Russia Investigation and Comey Testimony Cause Republicans to Turn on Each Other

Investigations into whether President Donald Trump's campaign team colluded with Russia are dividing Republicans. Jonathan Ernst/Reuters

The head of the Republican party clashed with party politicians Sunday over investigations probing whether U.S. President Donald Trump's campaign colluded with Russia, along with the testimony given last week by fired FBI Director James Comey.

"I'm calling for an end to the investigations about President Trump's campaign colluding with the Russians," said Ronna McDaniel, chairwoman of the Republican National Committee (RNC), during an interview with "Fox News Sunday" host Chris Wallace.

"There's been no evidence of" collusion, McDaniel said, adding she didn't think the investigation should continue.

Her comments followed testimony by former FBI Director James Comey last Thursday regarding why he was fired on May 9 by Trump.

In March Comey testified that the bureau was probing Trump's campaign team and associates as part of a larger investigation looking into how Russia interfered with the 2016 presidential election. American intelligence agencies issued a report in January concluding the foreign power worked to help candidate Trump and hurt his rival Democratic candidate Hillary Clinton.

Read more: Trump could 'go down' because he can't stop 'inapropriately' talking, GOP Senator says

Despite what McDaniel says, finding out whether the Trump team colluded with Russia is central to the Senate Intelligence Committee's own investigation into the issue, Oklahoma Republican Senator James Lankford, who sits on the committee, said on Sunday.

"Obviously, if there was any American, including the president, who tried to interfere in the election or to try to do an obstruction of justice, that would be very important to know," Lankford said in an interview on CBS' " Face the Nation."

Lankford said the bipartisan group is "trying to get all the facts out" about Russian interference, and whether any Americans tried to assist them, as well as a series of leaks of classified information.

Lankford's Senate Intelligence Committee colleague, Maine Republican Susan Collins, agreed.

Whether or not there was "collusion, collaboration, cooperation between the Russians and members of President Trump's campaign team," she told CNN's " State of the Union," would remain the focus on their investigation.

Comey testified last Thursday that during an unusual one-on-one meeting with Trump in the Oval Office in February the president asked him to "let go" an investigation into fired National Security Adviser Michael Flynn. Flynn was sacked for misleading Vice President Mike Pence about his contacts with Russian officials the day before he met with Comey at the Oval Office.

Flynn is the subject of one strand of the FBI's investigation into whether the Trump campaign colluded with Russia.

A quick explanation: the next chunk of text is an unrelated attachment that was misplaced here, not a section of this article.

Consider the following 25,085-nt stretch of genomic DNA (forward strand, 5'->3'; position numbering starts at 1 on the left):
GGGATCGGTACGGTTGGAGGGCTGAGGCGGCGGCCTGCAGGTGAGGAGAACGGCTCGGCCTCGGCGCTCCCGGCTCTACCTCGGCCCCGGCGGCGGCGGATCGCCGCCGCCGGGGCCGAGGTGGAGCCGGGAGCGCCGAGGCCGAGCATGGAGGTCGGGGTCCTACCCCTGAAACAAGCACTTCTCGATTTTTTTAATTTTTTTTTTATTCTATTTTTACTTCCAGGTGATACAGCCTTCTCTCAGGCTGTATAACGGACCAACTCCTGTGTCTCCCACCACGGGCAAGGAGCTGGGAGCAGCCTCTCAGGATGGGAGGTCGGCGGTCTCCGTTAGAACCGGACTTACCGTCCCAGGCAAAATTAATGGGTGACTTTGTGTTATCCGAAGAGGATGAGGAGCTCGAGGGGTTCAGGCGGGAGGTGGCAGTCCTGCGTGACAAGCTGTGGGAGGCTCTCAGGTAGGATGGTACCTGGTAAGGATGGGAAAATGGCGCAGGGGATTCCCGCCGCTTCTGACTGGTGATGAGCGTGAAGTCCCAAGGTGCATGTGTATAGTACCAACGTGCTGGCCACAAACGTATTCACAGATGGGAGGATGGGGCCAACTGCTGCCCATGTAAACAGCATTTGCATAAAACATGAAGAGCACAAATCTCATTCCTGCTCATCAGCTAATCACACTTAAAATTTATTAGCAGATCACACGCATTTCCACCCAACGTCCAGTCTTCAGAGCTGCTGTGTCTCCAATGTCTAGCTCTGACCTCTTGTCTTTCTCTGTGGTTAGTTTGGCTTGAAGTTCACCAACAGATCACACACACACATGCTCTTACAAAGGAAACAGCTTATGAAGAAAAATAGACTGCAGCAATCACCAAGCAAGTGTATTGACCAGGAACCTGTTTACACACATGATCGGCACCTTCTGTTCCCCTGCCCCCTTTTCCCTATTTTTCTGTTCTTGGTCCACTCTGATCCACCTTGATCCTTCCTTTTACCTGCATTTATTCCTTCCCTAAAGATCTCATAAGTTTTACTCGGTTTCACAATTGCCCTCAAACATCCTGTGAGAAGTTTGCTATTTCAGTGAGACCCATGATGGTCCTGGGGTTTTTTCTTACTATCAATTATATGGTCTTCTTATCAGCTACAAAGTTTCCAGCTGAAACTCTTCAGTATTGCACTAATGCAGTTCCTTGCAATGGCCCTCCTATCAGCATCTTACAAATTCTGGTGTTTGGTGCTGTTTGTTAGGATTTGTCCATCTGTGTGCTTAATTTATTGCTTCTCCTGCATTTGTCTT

The Republicans have also disagreed about whether or not this one-on-one meeting was improper.

Lankford called the meeting "inappropriate."

"It is awkward," he said, to "have the president of the United States sitting down with" the leader of the FBI to ask "direct questions, and for the issue to come up about the Michael Flynn investigation."

Collins agreed that the meeting — which Trump initiated — was inappropriate, but that Comey should have pushed back and said "we cannot be having discussions like this" because "the independence of the FBI is really important."

Comey's testimony has brought many legal scholars to the conclusion that Trump could be charged with obstruction of justice for efforts to quash the investigation.

Collins said she believed Comey when he testified that he felt pressured by the president to "drop" the Flynn investigation. But she said this "doesn't eliminate the possibility that there was a misinterpretation" of Trump's words.

McDaniel went a step further to say that "we don't know what happened in these conversations" and that Comey's testimony was simply his "version of events."

Ahead of Comey's testimony McDaniel created an opposition team operation made up of 60 staffers inside the RNC to defend the president, sending out thousands of tweets on social media with the hashtag #bigleaguetruth.

"I feel like the truth is not getting out there," McDaniel said. "And so, we're going to push harder, because we want to make sure that the American people are hearing a different narrative and the right set of — the right version of what's happening."

McDaniel said the investigations into Russia's interference in the election should run their course, but any investigation of collusion "needs to end."

"The American people want it to stop," she said. "This is a fishing expedition to try and run out the clock for the Democrats hoping to make gains in 2018."

Trump's Attorney General Jeff Sessions is set to testify to the Senate behind closed doors in response to Comey's testimony on Tuesday, June 13.

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